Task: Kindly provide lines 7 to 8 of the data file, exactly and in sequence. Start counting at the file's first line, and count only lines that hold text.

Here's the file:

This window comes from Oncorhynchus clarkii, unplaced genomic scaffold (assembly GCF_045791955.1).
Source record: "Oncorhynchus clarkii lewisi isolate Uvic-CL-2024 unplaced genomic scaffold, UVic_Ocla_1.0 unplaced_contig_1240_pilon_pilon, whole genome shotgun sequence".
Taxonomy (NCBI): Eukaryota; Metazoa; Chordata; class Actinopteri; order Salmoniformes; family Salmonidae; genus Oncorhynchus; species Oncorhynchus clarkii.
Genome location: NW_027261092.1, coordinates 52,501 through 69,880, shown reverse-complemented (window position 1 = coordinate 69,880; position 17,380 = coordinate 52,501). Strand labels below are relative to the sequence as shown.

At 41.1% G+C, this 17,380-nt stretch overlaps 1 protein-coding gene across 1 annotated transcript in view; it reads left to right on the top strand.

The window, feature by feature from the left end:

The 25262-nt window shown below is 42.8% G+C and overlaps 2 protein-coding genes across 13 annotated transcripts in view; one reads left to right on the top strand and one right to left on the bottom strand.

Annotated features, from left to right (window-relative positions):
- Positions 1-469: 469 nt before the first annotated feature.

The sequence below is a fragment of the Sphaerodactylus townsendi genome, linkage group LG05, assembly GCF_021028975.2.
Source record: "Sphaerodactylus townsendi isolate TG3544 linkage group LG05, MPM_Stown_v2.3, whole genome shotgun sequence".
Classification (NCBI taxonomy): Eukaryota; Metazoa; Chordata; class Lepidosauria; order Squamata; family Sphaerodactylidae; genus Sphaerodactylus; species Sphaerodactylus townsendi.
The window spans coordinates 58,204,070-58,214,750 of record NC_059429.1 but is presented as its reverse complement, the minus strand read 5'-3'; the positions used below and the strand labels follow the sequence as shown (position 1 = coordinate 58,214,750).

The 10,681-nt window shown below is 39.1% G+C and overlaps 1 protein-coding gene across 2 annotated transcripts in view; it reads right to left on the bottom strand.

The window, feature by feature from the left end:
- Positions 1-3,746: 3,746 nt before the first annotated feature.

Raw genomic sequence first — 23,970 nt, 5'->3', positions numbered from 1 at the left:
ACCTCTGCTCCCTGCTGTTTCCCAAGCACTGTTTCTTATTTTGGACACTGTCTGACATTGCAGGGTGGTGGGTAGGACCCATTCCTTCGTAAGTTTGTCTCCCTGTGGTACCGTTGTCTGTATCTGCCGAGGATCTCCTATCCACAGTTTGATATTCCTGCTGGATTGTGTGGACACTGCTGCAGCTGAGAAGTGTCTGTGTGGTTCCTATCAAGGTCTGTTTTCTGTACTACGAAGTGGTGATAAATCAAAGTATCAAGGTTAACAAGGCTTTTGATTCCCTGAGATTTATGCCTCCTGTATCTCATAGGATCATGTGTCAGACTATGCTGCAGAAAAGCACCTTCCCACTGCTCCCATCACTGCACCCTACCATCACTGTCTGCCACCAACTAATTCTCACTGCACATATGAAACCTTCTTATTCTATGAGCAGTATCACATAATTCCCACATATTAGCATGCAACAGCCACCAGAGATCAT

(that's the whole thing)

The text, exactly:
The 25262-nt window shown below is 42.8% G+C and overlaps 2 protein-coding genes across 13 annotated transcripts in view; one reads left to right on the top strand and one right to left on the bottom strand.

Annotated features, from left to right (window-relative positions):